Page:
Dietitians don’t recommend eating fast food for the health benefits, likely because they’re few and far between. But an estimated 80% of Americans still eat fast food monthly. Although we choose unhealthy meals sometimes, we still expect fast food chains to follow FDA-approved health codes and basic sanitation laws.
Unfortunately, restaurants do break these codes — and the resulting horror stories could turn even the biggest meat lover into a vegetarian. You won’t believe the scandals these restaurants went through, especially the disgusting ingredient found in McDonald’s burgers (page 10).
1. A new meaning for “hunting dog”
Where: Irvine, California
What happened: A hot dog — with a nine-millimeter round inside — made it through Hebrew National’s factory metal detector and into the mouth of a Costco customer. Olivia Chanes swallowed a bullet inside her foot-long at the superstore.
Chanes told the Los Angeles Times she initially thought it was her braces, but quickly realized otherwise. X-rays later revealed another bullet in her stomach. Police questioned Costco employees and searched the remaining hot dogs but didn’t find any further ammunition.
Next: Shredded lettuce shouldn’t involve shreds of anything else.
2. We have the (human) meats
Where: Dayton, Ohio
What happened: The AP reported that a customer discovered “a piece of flesh about three-fourths of an inch long” after biting into his Arby’s sandwich. Health investigators noted the Arby’s manager was wearing a bandage on his thumb.
The conclusion? He sliced his thumb while shredding lettuce and reportedly neglected to throw away the contaminated produce.
Next: As if fried chicken wasn’t bad enough for your health
3. Kentucky “floor” chicken
Where: Shanghai, China
What happened: In a TV report, workers at KFC meat supplier Shanghai Husi Food Co were shown reusing meat that fell to the factory floor. They also reportedly mixed fresh and expired meat before selling it to customers. KFC apologized and cut ties with its supplier.
However, Yum! reported that the scandal “significantly impacted China sales.” It also led the company to reduce its full-year earnings-per-share growth projection from 20% to just 6–10%, according to Forbes.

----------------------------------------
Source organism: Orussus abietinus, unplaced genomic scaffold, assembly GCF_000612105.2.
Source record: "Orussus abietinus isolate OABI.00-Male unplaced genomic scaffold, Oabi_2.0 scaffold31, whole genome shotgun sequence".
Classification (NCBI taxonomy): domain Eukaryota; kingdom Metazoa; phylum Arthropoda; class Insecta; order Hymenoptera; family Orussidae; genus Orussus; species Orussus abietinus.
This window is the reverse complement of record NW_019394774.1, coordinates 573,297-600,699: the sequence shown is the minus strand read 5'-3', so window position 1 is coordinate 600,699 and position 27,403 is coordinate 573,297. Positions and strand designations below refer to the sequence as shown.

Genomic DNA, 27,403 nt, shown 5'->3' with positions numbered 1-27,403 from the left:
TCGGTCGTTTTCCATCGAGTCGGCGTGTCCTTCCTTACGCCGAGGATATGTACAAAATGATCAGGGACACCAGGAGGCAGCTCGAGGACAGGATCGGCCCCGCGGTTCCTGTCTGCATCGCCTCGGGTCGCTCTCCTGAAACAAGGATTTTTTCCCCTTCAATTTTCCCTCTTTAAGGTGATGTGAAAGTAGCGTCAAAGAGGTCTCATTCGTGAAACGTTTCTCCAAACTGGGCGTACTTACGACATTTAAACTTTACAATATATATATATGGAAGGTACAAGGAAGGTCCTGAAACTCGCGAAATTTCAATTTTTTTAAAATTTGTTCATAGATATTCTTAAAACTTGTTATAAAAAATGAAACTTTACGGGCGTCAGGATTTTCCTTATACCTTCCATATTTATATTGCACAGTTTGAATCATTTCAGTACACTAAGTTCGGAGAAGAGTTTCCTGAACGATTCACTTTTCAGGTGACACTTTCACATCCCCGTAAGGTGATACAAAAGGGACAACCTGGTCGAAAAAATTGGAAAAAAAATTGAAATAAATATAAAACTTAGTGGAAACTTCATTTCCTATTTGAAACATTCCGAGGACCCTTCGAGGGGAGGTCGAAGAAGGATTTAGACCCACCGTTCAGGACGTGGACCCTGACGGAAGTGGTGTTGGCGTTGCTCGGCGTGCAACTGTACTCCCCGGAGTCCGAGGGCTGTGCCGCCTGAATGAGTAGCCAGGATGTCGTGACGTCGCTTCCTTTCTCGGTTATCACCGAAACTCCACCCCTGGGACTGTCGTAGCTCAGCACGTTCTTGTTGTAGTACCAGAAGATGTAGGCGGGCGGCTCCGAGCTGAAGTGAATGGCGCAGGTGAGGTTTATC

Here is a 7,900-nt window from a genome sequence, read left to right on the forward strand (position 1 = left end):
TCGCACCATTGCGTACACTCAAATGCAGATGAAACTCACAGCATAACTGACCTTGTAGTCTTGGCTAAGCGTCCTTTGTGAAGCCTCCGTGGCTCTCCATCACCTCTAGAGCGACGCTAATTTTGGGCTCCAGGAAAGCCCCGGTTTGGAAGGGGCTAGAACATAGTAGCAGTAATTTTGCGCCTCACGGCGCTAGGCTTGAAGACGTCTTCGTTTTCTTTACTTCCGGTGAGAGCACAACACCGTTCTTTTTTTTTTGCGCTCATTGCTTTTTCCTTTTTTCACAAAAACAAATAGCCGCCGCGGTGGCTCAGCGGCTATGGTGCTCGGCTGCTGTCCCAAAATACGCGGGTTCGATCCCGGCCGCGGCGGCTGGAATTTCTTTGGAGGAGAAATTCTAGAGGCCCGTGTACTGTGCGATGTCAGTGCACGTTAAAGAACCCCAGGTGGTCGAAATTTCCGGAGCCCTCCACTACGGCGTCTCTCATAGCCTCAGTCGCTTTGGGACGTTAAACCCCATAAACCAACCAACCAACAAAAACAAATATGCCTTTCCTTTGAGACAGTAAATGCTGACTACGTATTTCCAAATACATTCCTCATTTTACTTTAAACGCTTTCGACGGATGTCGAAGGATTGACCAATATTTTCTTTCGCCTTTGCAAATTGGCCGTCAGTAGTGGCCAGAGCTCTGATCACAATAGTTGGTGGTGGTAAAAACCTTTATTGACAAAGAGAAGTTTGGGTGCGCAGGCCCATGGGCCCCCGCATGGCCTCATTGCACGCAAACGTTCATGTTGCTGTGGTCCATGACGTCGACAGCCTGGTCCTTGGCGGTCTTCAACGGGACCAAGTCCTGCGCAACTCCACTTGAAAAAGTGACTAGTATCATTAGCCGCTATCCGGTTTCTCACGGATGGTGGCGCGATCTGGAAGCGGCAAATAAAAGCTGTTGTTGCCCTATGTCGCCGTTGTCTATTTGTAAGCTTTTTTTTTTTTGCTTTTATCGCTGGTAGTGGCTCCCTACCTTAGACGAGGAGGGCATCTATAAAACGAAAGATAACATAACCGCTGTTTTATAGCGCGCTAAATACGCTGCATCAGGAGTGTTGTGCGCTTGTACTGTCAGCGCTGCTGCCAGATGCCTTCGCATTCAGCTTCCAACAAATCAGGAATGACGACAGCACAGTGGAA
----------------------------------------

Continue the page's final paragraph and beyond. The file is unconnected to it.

Next: The report that ruined your morning coffee
4. An iced crappucino
What happened: The BBC consumer series Watchdog released a report that shook iced coffee lovers to their core. Samples of iced drinks from Starbucks, Caffe Nero, and Costa Coffee contained varying levels of fecal bacteria.
Expert Tony Lewis told the BBC that, “These should not be present at any level — never mind the significant numbers found.” These kinds of bacteria are opportunistic pathogens and a common source of human disease. Spokespeople for each of the cafes conducted investigations and told the public they’d take the appropriate actions to counteract the findings.
Next: This beloved Mexican chain featured E. coli on the menu.
5. Who ordered the side of nausea?
Where: Sterling, Virginia
What happened: Diners reported getting severely ill after eating at Chipotle in July 2017. A total of eight reports on the website iwaspoisoned.com immediately alerted Business Insider. The affected customers reported symptoms such as vomiting, diarrhea, severe stomach pain, dehydration, and nausea.
“We are working with health authorities to understand what the cause may be and to resolve the situation as quickly as possible,” said Jim Marsden, Chipotle’s executive director of food safety.
Next: This top-shelf liquor is anything but.
6. Cheap drinks for a premium price
Where: Asbury Park, New Jersey
What happened: Eight New Jersey TGI Friday’s locations received $500,000 fines for serving customers beverages with lower-shelf alcohol than they ordered. Investigators visited 63 establishments in New Jersey, including the TGI Friday’s locations. They asked for their drinks “neat,” without rocks or any mixer.